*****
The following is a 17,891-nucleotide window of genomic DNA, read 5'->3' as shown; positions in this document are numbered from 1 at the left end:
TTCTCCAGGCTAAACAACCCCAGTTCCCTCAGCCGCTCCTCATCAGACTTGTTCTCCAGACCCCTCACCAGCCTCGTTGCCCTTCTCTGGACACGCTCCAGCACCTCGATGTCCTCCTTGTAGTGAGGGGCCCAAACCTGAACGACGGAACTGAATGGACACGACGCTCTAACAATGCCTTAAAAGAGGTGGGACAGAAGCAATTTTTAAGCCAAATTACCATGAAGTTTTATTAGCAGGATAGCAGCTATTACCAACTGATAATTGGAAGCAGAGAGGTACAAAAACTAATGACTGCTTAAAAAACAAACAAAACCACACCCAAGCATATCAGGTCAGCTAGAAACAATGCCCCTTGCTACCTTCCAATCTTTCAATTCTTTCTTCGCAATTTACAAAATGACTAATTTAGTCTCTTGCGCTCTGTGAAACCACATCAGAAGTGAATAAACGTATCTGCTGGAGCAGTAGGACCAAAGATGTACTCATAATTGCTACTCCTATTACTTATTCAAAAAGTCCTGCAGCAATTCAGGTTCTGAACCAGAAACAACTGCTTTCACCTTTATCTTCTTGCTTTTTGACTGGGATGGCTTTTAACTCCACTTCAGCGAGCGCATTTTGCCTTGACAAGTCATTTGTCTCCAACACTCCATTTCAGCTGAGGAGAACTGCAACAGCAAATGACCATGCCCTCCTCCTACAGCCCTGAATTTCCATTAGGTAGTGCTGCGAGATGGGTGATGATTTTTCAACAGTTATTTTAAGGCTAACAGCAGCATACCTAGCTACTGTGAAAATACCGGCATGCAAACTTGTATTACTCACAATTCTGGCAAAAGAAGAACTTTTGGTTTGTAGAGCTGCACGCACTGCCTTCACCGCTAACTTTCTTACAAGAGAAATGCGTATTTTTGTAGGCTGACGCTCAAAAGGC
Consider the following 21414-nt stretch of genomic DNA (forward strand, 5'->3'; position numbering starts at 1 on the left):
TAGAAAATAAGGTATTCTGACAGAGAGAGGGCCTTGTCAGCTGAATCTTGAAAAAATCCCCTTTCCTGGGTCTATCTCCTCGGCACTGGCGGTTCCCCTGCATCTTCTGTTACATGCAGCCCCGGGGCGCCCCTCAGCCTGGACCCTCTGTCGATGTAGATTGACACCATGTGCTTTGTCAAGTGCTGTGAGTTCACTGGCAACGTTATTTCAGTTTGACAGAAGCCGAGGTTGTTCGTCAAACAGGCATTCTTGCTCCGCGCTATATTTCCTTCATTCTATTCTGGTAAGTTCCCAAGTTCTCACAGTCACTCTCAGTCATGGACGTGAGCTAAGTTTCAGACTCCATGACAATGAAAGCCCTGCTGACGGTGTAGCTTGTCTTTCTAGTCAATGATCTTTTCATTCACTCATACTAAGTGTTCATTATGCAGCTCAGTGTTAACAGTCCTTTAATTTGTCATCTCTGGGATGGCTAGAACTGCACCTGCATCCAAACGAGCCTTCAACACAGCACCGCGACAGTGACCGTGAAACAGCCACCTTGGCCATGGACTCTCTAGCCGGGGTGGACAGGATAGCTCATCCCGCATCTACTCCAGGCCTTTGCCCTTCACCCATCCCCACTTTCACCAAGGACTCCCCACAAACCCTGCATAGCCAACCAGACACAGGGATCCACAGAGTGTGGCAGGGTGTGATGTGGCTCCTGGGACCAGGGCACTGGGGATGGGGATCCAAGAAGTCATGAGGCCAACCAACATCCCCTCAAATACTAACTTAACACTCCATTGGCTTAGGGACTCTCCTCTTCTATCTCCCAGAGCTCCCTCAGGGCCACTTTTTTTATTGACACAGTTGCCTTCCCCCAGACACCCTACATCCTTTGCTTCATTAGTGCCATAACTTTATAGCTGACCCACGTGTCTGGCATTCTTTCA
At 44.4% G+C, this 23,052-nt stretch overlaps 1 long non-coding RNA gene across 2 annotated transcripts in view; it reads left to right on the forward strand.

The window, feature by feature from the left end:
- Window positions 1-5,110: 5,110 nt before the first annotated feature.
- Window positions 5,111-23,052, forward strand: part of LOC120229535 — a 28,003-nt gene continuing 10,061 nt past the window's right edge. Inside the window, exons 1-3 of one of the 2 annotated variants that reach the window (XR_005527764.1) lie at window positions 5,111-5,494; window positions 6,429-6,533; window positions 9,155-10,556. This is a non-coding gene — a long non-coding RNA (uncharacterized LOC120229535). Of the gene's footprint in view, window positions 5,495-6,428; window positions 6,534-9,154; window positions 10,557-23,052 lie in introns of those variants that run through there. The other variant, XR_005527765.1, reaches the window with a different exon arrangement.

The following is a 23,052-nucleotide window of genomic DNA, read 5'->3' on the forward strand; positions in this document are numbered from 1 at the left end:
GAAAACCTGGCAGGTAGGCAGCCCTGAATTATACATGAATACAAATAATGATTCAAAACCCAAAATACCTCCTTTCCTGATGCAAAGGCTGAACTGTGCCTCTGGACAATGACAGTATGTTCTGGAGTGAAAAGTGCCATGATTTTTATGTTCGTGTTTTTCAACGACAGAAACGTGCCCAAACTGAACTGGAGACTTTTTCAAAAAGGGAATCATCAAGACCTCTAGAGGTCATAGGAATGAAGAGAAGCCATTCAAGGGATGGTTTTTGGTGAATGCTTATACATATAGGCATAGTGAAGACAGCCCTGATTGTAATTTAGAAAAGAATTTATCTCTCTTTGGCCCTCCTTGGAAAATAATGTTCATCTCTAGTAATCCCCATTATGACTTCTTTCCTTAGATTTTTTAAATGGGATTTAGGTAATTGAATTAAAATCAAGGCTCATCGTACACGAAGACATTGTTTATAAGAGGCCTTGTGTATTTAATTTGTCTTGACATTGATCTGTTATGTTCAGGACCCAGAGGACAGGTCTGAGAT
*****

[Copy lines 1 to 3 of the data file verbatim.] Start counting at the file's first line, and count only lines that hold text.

The following is a 17,891-nucleotide window of genomic DNA, read 5'->3' as shown; positions in this document are numbered from 1 at the left end:
TTCTCCAGGCTAAACAACCCCAGTTCCCTCAGCCGCTCCTCATCAGACTTGTTCTCCAGACCCCTCACCAGCCTCGTTGCCCTTCTCTGGACACGCTCCAGCACCTCGATGTCCTCCTTGTAGTGAGGGGCCCAAACCTGAACGACGGAACTGAATGGACACGACGCTCTAACAATGCCTTAAAAGAGGTGGGACAGAAGCAATTTTTAAGCCAAATTACCATGAAGTTTTATTAGCAGGATAGCAGCTATTACCAACTGATAATTGGAAGCAGAGAGGTACAAAAACTAATGACTGCTTAAAAAACAAACAAAACCACACCCAAGCATATCAGGTCAGCTAGAAACAATGCCCCTTGCTACCTTCCAATCTTTCAATTCTTTCTTCGCAATTTACAAAATGACTAATTTAGTCTCTTGCGCTCTGTGAAACCACATCAGAAGTGAATAAACGTATCTGCTGGAGCAGTAGGACCAAAGATGTACTCATAATTGCTACTCCTATTACTTATTCAAAAAGTCCTGCAGCAATTCAGGTTCTGAACCAGAAACAACTGCTTTCACCTTTATCTTCTTGCTTTTTGACTGGGATGGCTTTTAACTCCACTTCAGCGAGCGCATTTTGCCTTGACAAGTCATTTGTCTCCAACACTCCATTTCAGCTGAGGAGAACTGCAACAGCAAATGACCATGCCCTCCTCCTACAGCCCTGAATTTCCATTAGGTAGTGCTGCGAGATGGGTGATGATTTTTCAACAGTTATTTTAAGGCTAACAGCAGCATACCTAGCTACTGTGAAAATACCGGCATGCAAACTTGTATTACTCACAATTCTGGCAAAAGAAGAACTTTTGGTTTGTAGAGCTGCACGCACTGCCTTCACCGCTAACTTTCTTACAAGAGAAATGCGTATTTTTGTAGGCTGACGCTCAAAAGGC
Consider the following 21414-nt stretch of genomic DNA (forward strand, 5'->3'; position numbering starts at 1 on the left):